This is one of the simplest requirements in the ISO standard. All equipment used in the measurement and monitoring of the companies processes must be in maintained and calibrated.

Calibration and maintenance is covered in section 7.6 of the ISO 9001 standard (control of measuring and monitoring devices). All equipment used for the production, development and test of product must be maintained and calibrated. The standard requires that measuring equipment be:

  • Calibrated at routing intervals. The interval can be determined by engineering requirements.
  • Labeled with the calibration status. Each piece of equipment should have a unique control number and "good until" calibration date on the device.
  • Protected for accidental adjustment
  • Re-adjusted as necessary
  • Protected from damage

The heart of the requirement is covered in items one and two. Calibrate your measurement devices and then label them.

Protecting the devices for misuse is especially important for software setup of testing. Software used for setup and test should require a password to keep unqualified personnel from changing setup variables. Procedures for use of measurement equipment should include enough detail to avoid accidentally reconfiguring the measurement device.

Item four, re-adjustments are always done as part of the routine calibration so this requirement is really covered under item one.

Item five, protecting the device from damage, is easy in a production environment but it can be much more difficult in a service environment. In production, just store the equipment in a proper way so that they are not exposed to an environment that could decrease their ability to operate. In service, a tool kit or set of travel tools must be protected from moisture, excessive heat and cold, or any other environments that could damage the equipment. You may need to establish a procedure or standard for service personnel use of tools outside the building.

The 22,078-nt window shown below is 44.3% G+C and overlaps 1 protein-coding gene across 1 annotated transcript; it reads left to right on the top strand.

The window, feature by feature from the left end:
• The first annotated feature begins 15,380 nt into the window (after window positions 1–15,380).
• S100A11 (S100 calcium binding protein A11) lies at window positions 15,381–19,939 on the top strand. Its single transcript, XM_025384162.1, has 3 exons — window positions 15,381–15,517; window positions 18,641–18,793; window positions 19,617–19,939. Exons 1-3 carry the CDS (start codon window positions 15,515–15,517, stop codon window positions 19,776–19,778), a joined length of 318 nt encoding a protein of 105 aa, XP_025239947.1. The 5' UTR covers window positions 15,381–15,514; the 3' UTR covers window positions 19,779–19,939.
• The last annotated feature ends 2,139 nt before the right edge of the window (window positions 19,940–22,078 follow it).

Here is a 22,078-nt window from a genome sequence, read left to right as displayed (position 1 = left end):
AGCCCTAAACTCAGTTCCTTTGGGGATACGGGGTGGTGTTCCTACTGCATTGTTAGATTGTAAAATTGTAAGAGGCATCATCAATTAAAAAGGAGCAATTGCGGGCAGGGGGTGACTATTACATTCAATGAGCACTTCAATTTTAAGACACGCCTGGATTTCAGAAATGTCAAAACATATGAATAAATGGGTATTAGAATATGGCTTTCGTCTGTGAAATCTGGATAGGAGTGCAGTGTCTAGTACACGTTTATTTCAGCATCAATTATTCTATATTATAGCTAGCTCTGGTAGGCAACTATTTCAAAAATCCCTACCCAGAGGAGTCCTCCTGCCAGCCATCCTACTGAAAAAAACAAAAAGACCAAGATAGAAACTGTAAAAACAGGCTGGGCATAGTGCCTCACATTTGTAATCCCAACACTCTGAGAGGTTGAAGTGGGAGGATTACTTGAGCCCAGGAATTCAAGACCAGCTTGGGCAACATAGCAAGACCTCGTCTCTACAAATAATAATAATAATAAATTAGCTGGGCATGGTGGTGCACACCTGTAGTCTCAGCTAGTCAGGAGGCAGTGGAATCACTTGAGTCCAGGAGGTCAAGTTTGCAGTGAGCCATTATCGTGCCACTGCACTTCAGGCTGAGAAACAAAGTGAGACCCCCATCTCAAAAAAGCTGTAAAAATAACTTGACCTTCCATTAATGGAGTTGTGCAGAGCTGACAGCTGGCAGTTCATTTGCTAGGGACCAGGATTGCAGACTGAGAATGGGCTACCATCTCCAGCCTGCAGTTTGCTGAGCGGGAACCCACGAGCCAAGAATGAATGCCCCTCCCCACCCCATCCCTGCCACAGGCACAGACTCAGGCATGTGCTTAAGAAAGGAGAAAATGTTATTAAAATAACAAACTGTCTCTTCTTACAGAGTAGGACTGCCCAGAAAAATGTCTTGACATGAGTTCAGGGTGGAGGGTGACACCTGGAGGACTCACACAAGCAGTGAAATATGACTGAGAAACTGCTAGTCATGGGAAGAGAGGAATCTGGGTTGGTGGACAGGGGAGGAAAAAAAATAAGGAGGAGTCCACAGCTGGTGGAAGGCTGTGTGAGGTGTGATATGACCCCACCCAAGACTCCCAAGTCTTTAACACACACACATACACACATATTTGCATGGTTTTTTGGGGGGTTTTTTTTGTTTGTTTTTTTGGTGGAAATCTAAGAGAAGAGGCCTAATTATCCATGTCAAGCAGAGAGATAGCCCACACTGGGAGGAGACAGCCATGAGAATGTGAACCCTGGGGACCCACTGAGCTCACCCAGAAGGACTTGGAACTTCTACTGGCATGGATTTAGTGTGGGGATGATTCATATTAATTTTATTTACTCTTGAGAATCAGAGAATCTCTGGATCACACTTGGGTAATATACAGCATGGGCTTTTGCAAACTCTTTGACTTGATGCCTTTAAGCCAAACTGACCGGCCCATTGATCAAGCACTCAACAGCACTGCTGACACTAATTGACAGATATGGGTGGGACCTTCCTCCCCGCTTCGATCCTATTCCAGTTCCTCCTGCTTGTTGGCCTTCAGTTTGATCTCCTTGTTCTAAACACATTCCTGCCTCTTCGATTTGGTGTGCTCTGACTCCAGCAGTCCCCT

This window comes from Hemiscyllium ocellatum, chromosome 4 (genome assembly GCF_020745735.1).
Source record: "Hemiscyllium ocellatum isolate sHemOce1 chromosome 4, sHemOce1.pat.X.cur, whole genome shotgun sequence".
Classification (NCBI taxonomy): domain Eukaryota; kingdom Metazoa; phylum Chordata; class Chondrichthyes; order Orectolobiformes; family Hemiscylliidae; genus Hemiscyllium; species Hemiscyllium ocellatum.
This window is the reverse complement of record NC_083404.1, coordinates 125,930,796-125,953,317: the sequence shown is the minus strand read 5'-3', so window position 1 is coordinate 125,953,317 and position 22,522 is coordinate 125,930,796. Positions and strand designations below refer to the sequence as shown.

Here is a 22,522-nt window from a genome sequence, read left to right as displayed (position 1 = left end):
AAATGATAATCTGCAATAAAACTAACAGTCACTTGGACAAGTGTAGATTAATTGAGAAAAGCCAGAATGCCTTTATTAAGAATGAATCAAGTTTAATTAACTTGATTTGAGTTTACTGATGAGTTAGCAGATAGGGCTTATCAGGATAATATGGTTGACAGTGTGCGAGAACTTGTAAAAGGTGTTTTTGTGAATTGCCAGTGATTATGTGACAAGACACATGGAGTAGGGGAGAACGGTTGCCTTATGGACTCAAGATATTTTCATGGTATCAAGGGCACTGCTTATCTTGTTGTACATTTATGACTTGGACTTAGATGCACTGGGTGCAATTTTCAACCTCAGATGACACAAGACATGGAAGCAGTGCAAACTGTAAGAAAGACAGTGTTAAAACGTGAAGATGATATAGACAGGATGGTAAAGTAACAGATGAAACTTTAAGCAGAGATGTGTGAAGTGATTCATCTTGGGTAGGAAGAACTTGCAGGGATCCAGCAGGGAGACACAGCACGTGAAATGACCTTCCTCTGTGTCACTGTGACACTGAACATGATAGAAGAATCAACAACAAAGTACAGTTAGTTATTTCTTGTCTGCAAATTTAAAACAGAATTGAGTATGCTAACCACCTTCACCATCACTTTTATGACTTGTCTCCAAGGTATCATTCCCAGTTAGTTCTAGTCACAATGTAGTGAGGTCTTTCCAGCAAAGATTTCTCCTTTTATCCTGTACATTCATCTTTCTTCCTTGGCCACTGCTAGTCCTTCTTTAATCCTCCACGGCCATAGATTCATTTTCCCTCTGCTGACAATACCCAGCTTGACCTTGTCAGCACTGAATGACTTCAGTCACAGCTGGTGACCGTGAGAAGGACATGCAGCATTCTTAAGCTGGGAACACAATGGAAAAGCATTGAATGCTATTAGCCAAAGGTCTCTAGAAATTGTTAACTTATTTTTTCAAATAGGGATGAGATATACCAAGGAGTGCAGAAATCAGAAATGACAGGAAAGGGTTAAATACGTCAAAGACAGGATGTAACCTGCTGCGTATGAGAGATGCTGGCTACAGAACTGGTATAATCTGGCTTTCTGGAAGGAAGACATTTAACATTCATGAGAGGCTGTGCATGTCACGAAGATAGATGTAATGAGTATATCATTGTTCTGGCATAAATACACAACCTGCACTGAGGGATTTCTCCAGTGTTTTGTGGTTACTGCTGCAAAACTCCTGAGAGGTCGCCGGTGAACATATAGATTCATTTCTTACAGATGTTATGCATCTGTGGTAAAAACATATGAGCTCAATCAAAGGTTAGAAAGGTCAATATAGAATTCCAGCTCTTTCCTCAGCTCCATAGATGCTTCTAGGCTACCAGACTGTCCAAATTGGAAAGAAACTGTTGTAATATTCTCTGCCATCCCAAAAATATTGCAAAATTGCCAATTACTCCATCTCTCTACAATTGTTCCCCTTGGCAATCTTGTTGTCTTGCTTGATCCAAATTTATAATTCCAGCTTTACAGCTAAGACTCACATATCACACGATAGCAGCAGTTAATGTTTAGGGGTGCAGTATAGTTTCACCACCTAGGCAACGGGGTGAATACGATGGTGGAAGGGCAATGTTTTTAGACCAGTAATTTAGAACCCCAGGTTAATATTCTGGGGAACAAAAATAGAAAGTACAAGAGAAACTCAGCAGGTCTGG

Un-calibrated equipment should be pulled from product or engineering and kept in a controlled area until it can be calibrated. If you calibrate your equipment before the end of the calibration period, then this will not be problem. If you want to keep un-calibrated equipment in your facility (for reference purposes only), keep it in a contained area with a label that states un-calibrated. Many companies don't calibrate rarely used engineering/service equipment because of the cost. As long as the equipment is not used for validation and the equipment is controlled, it is OK.

Maintaining calibration records can be implemented using a simple excel spreadsheet listing all the equipments (with an asset number) in the facility and their calibration and maintenance dates.
Make sure you get calibration certificate and most auditors like to see an ISO certified calibration service.

It is best to have equipment calibrated by a company that is ISO 9001 certified or is NIST traceable but this in not required by the standard. You can perform all calibration in house to save money. I recommend a combination of both. Use an out of house company for calibration of all off-the-shelf electronic device (multi-meters, power supplies, etc). In most area, you can contract with a company do pickup, calibration and return so you do not have any down time during calibration. Plan on $30-$300 per piece of electronic equipment for a calibration

Use in-house calibration for all custom build and rarely used equipment. Since the standard does not specify how calibration is performed, this can save the company a lot of money.
When ever possible, log which equipment is used for product validation on the product tracking documentation (traveler). Then if a piece of equipment is found out-of-calibration after the product has shipped (and this really happens) you can correct the effected product with a no impact to unaffected product.

Here is a link to the Sample Calibration and Maintenance Procedure that can be used as the staring point for your new procedure.